• Local content requirements that force foreign service suppliers to source labour or other inputs from purely domestic providers significantly raise costs and reduce competitiveness. These sorts of measures are prevalent in markets such as Brazil, Indonesia, India, to name just three.
  • Overly restrictive labour market policies that impede service suppliers from accessing certain markets or impose onerous conditions on them when doing so must also be included in such an inventory. These sorts of measures hamper the freedom of action of MNCs and SMEs alike in markets such as Mexico, Indonesia and South Africa.

When it comes to addressing these barriers, it should be obvious that DFAT can’t make demands of our trading partners to reduce these barriers if it is unaware of them. This means that informing DFAT when businesses run into a trade barrier made effective through domestic regulation in one of their export markets is very important.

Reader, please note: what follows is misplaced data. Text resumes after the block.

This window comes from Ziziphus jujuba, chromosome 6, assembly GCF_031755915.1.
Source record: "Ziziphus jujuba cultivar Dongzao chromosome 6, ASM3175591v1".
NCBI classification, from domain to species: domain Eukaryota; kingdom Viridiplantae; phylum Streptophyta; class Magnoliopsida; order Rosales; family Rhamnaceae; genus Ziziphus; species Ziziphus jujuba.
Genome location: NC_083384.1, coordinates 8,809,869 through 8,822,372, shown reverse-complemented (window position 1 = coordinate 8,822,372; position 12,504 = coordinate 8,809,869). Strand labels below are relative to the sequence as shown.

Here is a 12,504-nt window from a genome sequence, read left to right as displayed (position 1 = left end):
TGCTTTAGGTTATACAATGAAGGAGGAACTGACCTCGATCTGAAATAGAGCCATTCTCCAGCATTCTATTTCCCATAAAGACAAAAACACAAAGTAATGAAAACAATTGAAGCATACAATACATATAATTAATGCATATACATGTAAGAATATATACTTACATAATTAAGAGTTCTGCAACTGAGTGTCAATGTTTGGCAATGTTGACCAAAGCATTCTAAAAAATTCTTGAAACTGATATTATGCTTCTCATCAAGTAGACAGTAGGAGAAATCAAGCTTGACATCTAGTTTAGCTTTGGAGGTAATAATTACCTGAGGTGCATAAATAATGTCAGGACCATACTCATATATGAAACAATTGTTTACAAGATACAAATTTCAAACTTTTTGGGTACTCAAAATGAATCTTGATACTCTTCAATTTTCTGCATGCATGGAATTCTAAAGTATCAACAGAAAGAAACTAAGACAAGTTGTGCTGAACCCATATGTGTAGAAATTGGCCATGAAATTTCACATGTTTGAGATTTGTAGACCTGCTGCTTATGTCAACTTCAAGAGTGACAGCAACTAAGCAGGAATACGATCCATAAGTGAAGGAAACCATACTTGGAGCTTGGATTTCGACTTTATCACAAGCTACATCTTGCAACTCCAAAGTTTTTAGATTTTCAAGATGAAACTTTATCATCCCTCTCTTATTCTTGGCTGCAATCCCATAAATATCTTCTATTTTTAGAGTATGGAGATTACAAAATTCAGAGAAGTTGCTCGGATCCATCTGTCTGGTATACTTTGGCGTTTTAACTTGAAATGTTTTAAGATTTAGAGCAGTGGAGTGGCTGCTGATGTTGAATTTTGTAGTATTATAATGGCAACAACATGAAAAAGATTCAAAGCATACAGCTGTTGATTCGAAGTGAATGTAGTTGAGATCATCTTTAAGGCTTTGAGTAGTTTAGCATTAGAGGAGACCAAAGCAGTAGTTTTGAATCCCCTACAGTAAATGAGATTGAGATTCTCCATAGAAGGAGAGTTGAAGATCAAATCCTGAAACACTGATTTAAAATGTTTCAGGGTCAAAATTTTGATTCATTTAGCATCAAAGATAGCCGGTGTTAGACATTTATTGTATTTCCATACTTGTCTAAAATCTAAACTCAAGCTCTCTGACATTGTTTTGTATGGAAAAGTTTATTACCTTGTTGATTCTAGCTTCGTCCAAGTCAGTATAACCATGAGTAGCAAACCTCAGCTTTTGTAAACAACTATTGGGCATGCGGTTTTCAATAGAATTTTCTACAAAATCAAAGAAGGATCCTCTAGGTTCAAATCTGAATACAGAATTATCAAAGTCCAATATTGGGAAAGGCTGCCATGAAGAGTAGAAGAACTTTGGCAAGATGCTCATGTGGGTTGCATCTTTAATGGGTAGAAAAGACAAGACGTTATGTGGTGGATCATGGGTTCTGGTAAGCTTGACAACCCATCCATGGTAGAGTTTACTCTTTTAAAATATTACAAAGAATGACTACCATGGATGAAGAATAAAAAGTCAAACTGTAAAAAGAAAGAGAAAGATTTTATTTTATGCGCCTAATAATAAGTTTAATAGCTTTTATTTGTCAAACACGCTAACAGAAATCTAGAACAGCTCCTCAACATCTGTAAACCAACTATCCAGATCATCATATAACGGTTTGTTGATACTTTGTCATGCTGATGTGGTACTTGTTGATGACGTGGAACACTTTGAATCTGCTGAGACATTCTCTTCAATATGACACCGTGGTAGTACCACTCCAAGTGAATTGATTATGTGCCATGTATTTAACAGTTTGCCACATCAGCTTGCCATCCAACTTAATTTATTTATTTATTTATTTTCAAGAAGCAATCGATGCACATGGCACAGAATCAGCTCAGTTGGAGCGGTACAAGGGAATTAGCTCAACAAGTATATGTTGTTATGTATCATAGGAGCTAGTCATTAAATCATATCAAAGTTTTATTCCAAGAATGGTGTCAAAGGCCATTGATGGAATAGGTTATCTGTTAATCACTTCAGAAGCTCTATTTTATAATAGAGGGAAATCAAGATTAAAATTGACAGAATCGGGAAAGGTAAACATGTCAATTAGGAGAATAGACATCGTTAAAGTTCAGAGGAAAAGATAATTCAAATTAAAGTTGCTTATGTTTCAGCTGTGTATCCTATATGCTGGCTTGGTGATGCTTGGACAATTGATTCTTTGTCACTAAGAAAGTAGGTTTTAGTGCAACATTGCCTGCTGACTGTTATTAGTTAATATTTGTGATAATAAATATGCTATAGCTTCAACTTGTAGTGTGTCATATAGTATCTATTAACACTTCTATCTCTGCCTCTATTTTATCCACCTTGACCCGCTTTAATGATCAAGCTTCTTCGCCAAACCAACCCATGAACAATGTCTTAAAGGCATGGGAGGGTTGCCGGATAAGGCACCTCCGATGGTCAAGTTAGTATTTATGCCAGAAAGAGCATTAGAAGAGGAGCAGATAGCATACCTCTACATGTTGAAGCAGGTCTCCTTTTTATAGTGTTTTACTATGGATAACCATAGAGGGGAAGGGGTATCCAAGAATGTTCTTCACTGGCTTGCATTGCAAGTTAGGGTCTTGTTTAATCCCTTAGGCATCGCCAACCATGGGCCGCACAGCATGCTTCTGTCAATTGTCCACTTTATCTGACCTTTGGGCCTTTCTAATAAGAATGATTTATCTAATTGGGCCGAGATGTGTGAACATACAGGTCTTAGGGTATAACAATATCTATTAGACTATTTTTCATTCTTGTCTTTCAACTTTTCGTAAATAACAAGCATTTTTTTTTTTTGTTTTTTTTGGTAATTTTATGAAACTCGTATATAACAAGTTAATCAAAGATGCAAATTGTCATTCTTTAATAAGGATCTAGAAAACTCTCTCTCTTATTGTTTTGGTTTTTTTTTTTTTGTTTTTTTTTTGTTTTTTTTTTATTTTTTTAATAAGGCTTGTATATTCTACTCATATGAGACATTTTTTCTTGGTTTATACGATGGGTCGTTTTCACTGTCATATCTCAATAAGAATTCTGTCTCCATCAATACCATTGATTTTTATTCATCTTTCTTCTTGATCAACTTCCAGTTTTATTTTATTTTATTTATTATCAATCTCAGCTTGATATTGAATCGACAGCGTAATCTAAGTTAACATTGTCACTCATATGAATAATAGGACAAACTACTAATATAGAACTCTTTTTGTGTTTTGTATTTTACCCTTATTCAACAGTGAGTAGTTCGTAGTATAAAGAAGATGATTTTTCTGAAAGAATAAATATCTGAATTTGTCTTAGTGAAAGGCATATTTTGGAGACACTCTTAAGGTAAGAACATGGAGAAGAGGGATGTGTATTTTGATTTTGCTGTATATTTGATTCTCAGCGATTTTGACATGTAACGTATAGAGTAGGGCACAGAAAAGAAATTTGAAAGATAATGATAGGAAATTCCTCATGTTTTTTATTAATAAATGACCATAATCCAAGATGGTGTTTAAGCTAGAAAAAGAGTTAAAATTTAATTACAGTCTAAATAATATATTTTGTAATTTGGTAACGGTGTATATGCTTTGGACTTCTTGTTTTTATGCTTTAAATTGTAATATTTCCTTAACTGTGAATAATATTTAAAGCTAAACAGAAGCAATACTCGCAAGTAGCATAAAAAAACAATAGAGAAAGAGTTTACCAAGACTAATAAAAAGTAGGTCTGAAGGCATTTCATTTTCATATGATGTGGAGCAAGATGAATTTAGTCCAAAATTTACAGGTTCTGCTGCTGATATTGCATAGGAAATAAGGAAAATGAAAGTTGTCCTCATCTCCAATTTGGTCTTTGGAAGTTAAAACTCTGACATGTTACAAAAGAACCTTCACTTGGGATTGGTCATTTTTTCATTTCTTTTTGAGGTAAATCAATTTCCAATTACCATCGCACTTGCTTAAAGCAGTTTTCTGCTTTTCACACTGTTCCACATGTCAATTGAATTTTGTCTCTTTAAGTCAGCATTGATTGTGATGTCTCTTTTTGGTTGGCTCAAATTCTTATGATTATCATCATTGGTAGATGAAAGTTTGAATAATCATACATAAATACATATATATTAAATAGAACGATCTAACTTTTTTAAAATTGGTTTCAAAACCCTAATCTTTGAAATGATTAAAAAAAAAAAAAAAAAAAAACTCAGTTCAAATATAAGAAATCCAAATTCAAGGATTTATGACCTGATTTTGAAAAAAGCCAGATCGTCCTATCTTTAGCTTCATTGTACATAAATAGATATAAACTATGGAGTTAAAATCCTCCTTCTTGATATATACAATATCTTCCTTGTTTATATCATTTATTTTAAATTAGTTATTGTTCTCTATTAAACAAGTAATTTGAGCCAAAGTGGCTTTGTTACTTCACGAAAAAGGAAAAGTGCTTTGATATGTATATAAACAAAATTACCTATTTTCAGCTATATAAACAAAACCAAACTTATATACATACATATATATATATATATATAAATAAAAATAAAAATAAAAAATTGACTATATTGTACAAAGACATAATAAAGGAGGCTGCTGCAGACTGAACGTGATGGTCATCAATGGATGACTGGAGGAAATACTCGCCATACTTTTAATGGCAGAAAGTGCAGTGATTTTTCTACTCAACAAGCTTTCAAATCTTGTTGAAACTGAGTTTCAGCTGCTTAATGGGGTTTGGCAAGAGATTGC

In some cases, Australia may already have an existing treaty commitment with the market in question that makes the imposition of one of these domestic regulatory barriers potentially liable to a legal challenge. This would be the case for example in the event of restrictions on the free flow of data, forced data localization requirements or the mandatory disclosure of source code in any country that is a party to the CPTPP.